I have talked a little here and there about the way in which each of Jung’s core functions (Intuition, Thinking, Feeling, and Sensation) can be mapped onto traditional elemental correspondences, but lately I have been thinking that the better comparison may be the elemental lines within the tree of life diagram. Admittedly, I have been thinking about them an awful lot, but there is a logic there that carries between the two systems and encourages me to think that Jung’s psychological types might flourish better in an occult or magical account of the psyche than in an academic psychology.
I have been thinking about C. G. Jung’s typological work again, in part because I have been thinking about the opening of a personal magical practice, about what constitutes the healthy openign for a person. Reflection on such beginnings provide insight into the present situation they made possible, and they also provide possible insight for those who are at the beginning, so it seems like good blogging material.
Okay, so I have a few things that I keep thinking about or which are being put forward for me to think about, things that will probably make their way into posts of their own, but right now I want to see what I can do to just get them out of my head and put them in front of my face, see what other connections might arise thereby. Notebooking, so caveat lector.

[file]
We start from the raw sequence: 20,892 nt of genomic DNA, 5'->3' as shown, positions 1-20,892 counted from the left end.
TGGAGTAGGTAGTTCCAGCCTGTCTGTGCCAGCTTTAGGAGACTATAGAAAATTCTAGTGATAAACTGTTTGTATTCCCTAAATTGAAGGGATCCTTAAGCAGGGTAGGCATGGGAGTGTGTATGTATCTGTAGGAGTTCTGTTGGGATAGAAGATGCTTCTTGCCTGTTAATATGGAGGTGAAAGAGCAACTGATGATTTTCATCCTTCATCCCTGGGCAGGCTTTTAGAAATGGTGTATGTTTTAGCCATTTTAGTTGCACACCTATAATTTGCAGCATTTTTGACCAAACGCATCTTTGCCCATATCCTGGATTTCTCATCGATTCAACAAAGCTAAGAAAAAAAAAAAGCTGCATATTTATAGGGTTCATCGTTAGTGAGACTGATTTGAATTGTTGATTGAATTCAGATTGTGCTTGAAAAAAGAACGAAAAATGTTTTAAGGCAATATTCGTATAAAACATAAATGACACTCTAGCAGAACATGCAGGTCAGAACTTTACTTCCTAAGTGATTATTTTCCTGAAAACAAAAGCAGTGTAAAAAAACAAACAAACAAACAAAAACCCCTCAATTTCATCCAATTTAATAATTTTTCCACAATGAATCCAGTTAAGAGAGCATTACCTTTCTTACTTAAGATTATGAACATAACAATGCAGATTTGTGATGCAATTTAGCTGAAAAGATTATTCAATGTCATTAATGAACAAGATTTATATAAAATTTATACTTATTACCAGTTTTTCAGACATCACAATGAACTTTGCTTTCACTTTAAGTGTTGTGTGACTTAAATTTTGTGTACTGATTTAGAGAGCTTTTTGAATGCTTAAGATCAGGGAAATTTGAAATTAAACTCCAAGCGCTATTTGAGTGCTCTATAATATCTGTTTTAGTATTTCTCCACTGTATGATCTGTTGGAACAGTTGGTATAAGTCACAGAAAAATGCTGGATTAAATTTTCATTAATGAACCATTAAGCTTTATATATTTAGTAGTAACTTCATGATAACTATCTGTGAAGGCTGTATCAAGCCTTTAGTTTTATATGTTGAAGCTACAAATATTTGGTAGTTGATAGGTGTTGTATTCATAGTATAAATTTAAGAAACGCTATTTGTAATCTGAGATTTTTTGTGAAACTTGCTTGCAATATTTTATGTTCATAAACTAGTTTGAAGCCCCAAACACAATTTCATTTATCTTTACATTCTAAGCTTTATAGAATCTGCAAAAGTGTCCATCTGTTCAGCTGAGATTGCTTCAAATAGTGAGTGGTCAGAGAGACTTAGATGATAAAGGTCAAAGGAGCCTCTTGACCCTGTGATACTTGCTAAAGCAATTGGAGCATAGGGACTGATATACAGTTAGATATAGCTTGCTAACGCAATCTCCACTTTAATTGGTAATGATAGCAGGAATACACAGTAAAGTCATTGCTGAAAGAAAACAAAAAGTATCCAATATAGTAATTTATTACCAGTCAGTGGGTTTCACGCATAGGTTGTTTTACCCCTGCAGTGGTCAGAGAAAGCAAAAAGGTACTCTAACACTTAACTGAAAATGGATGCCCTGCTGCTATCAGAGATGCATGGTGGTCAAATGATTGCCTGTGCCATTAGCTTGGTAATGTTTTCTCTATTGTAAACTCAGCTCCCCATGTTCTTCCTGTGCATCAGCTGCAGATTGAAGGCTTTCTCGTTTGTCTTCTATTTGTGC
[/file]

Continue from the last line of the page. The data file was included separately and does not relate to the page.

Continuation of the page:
This is a little bit of a sorting post. First up, I’ve updated the “About”; it’s now the “What’s Going On Here” button at the top of the page.
Next, let me see if I can summarize some of the trajectories that I have been taking around the Yeatsian and Jungian material. I know, I’m doing that a lot lately; I’m winnowing and that isn’t glorious work, but it seems necessary.
One of the things I really appreciate about Gordon’s account of the Necronomicon is that it allows us to posit a unity to it that exceeds its otherwise disparate manifestations, that we can think of it as “a spaceship crashing to earth and flinging pieces over time and space.” That concept of a spiritual message manifesting across disparate points is useful and sits well with some of my own ideas on how the eternal and temporal interact. Here I am going to suggest that we ought to apply this to Jungian typology.
(I suspect you could apply to it to Jungian psychology more generally, with the critical caveat that one of the problems with Jung is that he too quickly falls back on psychology and philology or, to use a Gordonism again, fails to dig a deep enough well.)